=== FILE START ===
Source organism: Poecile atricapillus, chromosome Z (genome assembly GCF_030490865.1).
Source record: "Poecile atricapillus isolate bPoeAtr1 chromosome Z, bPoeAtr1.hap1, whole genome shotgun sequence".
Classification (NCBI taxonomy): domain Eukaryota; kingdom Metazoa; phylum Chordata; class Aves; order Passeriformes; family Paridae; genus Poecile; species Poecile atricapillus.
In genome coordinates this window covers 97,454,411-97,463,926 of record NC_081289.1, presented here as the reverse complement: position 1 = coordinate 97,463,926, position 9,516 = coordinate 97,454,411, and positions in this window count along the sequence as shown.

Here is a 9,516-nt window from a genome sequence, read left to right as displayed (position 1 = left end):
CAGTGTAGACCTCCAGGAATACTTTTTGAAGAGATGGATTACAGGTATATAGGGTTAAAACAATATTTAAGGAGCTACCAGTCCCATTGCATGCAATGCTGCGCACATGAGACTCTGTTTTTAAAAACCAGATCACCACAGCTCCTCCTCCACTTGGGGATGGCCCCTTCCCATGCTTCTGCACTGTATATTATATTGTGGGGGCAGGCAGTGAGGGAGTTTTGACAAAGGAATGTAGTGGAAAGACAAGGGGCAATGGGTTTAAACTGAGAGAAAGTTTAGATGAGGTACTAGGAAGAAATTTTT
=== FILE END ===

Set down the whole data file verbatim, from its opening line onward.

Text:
Source organism: Poecile atricapillus, chromosome Z (genome assembly GCF_030490865.1).
Source record: "Poecile atricapillus isolate bPoeAtr1 chromosome Z, bPoeAtr1.hap1, whole genome shotgun sequence".
Classification (NCBI taxonomy): domain Eukaryota; kingdom Metazoa; phylum Chordata; class Aves; order Passeriformes; family Paridae; genus Poecile; species Poecile atricapillus.
In genome coordinates this window covers 97,454,411-97,463,926 of record NC_081289.1, presented here as the reverse complement: position 1 = coordinate 97,463,926, position 9,516 = coordinate 97,454,411, and positions in this window count along the sequence as shown.

Here is a 9,516-nt window from a genome sequence, read left to right as displayed (position 1 = left end):
CAGTGTAGACCTCCAGGAATACTTTTTGAAGAGATGGATTACAGGTATATAGGGTTAAAACAATATTTAAGGAGCTACCAGTCCCATTGCATGCAATGCTGCGCACATGAGACTCTGTTTTTAAAAACCAGATCACCACAGCTCCTCCTCCACTTGGGGATGGCCCCTTCCCATGCTTCTGCACTGTATATTATATTGTGGGGGCAGGCAGTGAGGGAGTTTTGACAAAGGAATGTAGTGGAAAGACAAGGGGCAATGGGTTTAAACTGAGAGAAAGTTTAGATGAGGTACTAGGAAGAAATTTTT